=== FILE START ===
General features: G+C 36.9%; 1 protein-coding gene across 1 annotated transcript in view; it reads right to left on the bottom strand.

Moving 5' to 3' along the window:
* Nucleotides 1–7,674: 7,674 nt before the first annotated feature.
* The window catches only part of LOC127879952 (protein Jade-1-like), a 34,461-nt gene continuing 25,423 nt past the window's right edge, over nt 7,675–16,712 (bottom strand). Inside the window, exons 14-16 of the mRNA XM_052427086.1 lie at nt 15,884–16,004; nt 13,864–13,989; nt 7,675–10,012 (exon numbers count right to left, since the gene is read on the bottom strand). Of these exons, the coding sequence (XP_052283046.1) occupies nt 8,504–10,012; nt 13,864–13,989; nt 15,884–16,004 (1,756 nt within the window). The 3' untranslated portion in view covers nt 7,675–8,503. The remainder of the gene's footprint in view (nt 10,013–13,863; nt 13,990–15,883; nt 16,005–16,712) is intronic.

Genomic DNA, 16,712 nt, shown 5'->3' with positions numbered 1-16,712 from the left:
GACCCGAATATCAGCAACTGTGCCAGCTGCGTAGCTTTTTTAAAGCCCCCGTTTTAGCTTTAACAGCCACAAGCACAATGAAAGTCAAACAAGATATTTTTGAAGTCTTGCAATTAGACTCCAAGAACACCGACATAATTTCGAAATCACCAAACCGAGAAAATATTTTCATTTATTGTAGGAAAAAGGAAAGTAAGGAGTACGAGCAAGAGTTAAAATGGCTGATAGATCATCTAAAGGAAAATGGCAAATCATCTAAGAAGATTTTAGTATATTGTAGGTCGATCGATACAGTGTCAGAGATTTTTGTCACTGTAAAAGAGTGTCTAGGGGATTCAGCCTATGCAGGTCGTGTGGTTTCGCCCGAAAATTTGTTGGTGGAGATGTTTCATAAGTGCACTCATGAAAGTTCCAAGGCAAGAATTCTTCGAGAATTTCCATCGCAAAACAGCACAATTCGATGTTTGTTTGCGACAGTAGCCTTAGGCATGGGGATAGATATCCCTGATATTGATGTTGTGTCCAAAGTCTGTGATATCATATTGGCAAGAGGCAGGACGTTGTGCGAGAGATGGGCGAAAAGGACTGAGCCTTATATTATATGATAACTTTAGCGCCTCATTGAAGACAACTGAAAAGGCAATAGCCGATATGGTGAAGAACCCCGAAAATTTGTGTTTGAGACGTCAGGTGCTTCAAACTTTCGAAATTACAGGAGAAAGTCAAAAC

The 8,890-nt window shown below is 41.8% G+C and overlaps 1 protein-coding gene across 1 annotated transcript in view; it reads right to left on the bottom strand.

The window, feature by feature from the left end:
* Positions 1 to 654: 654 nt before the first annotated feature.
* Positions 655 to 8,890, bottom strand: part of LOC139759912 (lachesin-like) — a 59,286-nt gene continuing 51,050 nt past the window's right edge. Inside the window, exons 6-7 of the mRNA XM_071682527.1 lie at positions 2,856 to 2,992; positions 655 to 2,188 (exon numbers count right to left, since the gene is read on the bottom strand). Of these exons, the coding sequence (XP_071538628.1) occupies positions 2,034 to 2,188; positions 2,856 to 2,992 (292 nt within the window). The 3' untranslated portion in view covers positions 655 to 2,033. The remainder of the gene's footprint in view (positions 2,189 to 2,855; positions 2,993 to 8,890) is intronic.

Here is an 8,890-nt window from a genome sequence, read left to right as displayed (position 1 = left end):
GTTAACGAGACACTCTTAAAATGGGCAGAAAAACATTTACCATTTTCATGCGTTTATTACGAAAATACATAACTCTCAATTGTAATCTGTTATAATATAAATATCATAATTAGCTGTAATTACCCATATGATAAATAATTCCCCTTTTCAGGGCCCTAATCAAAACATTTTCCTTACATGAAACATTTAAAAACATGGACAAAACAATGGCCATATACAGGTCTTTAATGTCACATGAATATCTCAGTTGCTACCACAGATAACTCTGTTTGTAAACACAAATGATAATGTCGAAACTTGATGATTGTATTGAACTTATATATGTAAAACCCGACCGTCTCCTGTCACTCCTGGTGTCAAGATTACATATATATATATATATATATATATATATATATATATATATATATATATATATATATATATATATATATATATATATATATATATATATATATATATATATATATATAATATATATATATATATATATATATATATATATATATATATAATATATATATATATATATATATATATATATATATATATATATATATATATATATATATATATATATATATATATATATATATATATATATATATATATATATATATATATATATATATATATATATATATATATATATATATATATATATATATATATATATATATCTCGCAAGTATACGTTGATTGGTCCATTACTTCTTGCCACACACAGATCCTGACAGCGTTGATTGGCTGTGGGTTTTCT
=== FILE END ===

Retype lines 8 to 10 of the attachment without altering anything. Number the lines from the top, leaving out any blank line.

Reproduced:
The window, feature by feature from the left end:
* Positions 1 to 654: 654 nt before the first annotated feature.
* Positions 655 to 8,890, bottom strand: part of LOC139759912 (lachesin-like) — a 59,286-nt gene continuing 51,050 nt past the window's right edge. Inside the window, exons 6-7 of the mRNA XM_071682527.1 lie at positions 2,856 to 2,992; positions 655 to 2,188 (exon numbers count right to left, since the gene is read on the bottom strand). Of these exons, the coding sequence (XP_071538628.1) occupies positions 2,034 to 2,188; positions 2,856 to 2,992 (292 nt within the window). The 3' untranslated portion in view covers positions 655 to 2,033. The remainder of the gene's footprint in view (positions 2,189 to 2,855; positions 2,993 to 8,890) is intronic.